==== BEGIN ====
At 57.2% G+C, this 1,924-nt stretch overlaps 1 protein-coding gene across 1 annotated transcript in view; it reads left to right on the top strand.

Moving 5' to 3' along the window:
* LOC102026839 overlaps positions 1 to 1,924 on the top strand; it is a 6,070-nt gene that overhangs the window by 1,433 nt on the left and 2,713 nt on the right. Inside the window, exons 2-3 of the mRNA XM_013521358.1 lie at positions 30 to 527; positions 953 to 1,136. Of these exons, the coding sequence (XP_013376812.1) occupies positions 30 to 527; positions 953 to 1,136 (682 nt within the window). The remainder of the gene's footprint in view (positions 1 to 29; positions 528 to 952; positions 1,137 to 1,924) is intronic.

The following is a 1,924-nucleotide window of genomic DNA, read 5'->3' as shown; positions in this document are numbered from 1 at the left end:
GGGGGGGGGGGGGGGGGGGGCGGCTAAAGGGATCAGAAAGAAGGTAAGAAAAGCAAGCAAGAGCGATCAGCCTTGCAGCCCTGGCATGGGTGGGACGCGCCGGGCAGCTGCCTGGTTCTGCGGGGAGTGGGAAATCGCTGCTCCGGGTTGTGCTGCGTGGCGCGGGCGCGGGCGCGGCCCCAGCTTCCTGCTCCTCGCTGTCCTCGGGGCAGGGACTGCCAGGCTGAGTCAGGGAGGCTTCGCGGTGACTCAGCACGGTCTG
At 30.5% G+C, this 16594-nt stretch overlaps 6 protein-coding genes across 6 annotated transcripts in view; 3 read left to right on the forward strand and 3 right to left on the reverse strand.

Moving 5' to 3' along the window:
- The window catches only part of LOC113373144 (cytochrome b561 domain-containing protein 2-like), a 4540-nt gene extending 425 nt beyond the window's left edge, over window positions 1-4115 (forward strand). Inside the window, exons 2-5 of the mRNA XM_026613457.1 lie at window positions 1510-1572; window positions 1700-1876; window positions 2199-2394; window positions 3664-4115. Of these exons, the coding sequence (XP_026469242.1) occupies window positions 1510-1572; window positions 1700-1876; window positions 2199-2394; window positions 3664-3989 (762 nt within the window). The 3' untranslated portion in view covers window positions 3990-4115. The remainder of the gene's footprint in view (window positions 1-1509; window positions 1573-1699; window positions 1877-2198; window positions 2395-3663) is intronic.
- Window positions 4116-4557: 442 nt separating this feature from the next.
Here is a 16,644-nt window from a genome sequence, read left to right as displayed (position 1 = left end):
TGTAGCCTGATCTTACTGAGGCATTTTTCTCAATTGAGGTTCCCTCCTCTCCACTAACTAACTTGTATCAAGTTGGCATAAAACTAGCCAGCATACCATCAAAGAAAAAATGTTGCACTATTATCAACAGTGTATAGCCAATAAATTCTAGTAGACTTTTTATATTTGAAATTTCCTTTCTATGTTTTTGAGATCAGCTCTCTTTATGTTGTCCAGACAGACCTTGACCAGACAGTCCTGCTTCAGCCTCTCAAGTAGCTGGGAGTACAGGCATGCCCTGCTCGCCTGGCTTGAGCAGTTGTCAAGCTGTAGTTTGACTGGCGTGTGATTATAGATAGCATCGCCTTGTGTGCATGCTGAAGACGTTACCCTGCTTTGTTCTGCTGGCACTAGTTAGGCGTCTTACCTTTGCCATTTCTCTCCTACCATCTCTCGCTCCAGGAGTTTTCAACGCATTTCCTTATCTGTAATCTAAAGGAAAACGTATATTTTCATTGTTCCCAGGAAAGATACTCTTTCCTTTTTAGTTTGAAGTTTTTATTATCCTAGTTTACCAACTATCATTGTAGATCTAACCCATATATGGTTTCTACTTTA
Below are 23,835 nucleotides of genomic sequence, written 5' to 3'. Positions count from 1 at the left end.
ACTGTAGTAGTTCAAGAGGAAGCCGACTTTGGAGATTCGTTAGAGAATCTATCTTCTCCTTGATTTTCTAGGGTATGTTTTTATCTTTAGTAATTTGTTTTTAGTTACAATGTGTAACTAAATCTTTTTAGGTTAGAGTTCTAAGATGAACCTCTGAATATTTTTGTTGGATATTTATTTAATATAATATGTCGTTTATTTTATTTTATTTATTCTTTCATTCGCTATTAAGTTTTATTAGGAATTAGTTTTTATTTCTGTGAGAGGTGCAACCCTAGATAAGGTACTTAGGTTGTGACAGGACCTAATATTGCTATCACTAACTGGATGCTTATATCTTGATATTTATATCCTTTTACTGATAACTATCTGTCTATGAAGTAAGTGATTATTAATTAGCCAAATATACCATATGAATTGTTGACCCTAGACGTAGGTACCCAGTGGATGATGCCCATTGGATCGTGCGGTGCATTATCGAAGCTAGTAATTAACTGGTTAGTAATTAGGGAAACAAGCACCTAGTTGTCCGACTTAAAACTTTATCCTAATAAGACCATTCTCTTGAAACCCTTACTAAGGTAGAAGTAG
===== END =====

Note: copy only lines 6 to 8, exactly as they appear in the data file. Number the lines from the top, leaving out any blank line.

At 30.5% G+C, this 16594-nt stretch overlaps 6 protein-coding genes across 6 annotated transcripts in view; 3 read left to right on the forward strand and 3 right to left on the reverse strand.

Moving 5' to 3' along the window:
- The window catches only part of LOC113373144 (cytochrome b561 domain-containing protein 2-like), a 4540-nt gene extending 425 nt beyond the window's left edge, over window positions 1-4115 (forward strand). Inside the window, exons 2-5 of the mRNA XM_026613457.1 lie at window positions 1510-1572; window positions 1700-1876; window positions 2199-2394; window positions 3664-4115. Of these exons, the coding sequence (XP_026469242.1) occupies window positions 1510-1572; window positions 1700-1876; window positions 2199-2394; window positions 3664-3989 (762 nt within the window). The 3' untranslated portion in view covers window positions 3990-4115. The remainder of the gene's footprint in view (window positions 1-1509; window positions 1573-1699; window positions 1877-2198; window positions 2395-3663) is intronic.